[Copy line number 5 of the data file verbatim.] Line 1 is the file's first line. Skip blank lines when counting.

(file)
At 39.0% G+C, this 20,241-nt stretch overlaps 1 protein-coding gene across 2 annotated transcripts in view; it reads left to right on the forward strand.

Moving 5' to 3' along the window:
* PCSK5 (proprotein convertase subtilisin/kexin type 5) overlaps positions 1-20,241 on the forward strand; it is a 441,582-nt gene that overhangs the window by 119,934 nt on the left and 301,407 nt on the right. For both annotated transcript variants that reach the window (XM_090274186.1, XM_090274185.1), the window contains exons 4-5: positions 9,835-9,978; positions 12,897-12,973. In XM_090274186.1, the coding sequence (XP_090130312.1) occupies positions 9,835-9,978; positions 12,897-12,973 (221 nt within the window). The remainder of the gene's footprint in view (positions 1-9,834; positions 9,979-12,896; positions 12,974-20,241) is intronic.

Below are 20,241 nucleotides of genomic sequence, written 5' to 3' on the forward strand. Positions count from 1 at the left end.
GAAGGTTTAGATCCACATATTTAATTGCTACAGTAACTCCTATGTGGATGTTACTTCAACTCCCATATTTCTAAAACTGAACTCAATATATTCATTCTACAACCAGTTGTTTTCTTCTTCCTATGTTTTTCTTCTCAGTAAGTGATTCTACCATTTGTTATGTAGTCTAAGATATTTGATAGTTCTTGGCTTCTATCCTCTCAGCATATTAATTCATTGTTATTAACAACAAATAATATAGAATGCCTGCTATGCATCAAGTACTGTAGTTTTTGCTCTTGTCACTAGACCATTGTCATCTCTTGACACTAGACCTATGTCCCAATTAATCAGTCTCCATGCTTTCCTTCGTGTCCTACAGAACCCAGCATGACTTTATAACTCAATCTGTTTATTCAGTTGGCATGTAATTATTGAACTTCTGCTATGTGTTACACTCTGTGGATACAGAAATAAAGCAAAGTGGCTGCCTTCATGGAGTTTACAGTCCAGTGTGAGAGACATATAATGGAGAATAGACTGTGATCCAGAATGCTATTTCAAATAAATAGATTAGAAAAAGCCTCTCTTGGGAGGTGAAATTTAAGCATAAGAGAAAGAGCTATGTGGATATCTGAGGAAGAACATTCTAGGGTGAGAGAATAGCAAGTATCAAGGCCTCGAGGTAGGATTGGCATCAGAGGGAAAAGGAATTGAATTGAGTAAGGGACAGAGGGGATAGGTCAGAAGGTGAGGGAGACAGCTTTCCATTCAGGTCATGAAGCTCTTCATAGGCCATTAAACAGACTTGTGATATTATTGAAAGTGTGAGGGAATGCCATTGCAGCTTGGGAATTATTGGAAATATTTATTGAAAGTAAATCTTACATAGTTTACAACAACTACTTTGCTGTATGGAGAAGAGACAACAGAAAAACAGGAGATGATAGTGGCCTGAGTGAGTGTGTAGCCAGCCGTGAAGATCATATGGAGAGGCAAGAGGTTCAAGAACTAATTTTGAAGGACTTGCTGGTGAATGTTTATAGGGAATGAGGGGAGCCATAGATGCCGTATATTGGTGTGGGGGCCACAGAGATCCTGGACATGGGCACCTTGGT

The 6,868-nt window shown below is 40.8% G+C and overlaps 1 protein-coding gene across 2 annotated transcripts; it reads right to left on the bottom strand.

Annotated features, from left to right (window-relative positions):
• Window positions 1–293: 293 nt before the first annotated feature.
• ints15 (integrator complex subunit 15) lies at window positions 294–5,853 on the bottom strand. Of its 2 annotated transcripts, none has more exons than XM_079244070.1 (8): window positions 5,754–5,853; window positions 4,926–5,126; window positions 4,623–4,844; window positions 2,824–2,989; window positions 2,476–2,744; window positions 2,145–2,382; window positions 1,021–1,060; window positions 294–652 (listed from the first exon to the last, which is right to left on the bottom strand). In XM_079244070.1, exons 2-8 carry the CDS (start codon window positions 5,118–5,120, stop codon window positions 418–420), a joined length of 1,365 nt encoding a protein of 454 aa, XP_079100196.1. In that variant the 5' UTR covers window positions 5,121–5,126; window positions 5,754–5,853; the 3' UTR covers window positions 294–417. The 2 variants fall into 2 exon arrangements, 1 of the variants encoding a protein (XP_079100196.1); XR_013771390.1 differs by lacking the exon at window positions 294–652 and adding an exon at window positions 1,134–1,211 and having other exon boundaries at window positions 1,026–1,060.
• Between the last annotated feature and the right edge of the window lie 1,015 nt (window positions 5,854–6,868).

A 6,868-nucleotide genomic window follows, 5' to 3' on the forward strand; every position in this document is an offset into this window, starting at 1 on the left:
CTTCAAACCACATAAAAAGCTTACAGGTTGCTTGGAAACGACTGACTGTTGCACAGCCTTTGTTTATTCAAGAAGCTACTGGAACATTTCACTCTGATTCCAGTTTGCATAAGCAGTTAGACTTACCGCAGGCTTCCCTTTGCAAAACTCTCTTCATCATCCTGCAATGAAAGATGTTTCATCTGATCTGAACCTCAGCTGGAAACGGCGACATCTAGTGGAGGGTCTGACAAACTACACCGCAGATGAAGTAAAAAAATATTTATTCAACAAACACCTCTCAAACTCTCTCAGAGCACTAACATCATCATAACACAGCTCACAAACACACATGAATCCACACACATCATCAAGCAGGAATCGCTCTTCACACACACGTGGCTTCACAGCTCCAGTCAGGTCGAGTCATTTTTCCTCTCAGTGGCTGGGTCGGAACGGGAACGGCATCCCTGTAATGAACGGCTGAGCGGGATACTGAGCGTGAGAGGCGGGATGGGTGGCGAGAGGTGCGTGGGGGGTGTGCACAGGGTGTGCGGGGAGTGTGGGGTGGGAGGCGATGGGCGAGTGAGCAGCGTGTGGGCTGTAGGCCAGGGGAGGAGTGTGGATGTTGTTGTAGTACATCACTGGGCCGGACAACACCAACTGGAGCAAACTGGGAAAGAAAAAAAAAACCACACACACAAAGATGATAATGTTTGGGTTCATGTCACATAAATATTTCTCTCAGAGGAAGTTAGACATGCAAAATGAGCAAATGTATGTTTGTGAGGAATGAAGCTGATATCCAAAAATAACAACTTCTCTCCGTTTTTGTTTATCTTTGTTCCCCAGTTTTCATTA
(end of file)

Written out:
GAAGGTTTAGATCCACATATTTAATTGCTACAGTAACTCCTATGTGGATGTTACTTCAACTCCCATATTTCTAAAACTGAACTCAATATATTCATTCTACAACCAGTTGTTTTCTTCTTCCTATGTTTTTCTTCTCAGTAAGTGATTCTACCATTTGTTATGTAGTCTAAGATATTTGATAGTTCTTGGCTTCTATCCTCTCAGCATATTAATTCATTGTTATTAACAACAAATAATATAGAATGCCTGCTATGCATCAAGTACTGTAGTTTTTGCTCTTGTCACTAGACCATTGTCATCTCTTGACACTAGACCTATGTCCCAATTAATCAGTCTCCATGCTTTCCTTCGTGTCCTACAGAACCCAGCATGACTTTATAACTCAATCTGTTTATTCAGTTGGCATGTAATTATTGAACTTCTGCTATGTGTTACACTCTGTGGATACAGAAATAAAGCAAAGTGGCTGCCTTCATGGAGTTTACAGTCCAGTGTGAGAGACATATAATGGAGAATAGACTGTGATCCAGAATGCTATTTCAAATAAATAGATTAGAAAAAGCCTCTCTTGGGAGGTGAAATTTAAGCATAAGAGAAAGAGCTATGTGGATATCTGAGGAAGAACATTCTAGGGTGAGAGAATAGCAAGTATCAAGGCCTCGAGGTAGGATTGGCATCAGAGGGAAAAGGAATTGAATTGAGTAAGGGACAGAGGGGATAGGTCAGAAGGTGAGGGAGACAGCTTTCCATTCAGGTCATGAAGCTCTTCATAGGCCATTAAACAGACTTGTGATATTATTGAAAGTGTGAGGGAATGCCATTGCAGCTTGGGAATTATTGGAAATATTTATTGAAAGTAAATCTTACATAGTTTACAACAACTACTTTGCTGTATGGAGAAGAGACAACAGAAAAACAGGAGATGATAGTGGCCTGAGTGAGTGTGTAGCCAGCCGTGAAGATCATATGGAGAGGCAAGAGGTTCAAGAACTAATTTTGAAGGACTTGCTGGTGAATGTTTATAGGGAATGAGGGGAGCCATAGATGCCGTATATTGGTGTGGGGGCCACAGAGATCCTGGACATGGGCACCTTGGT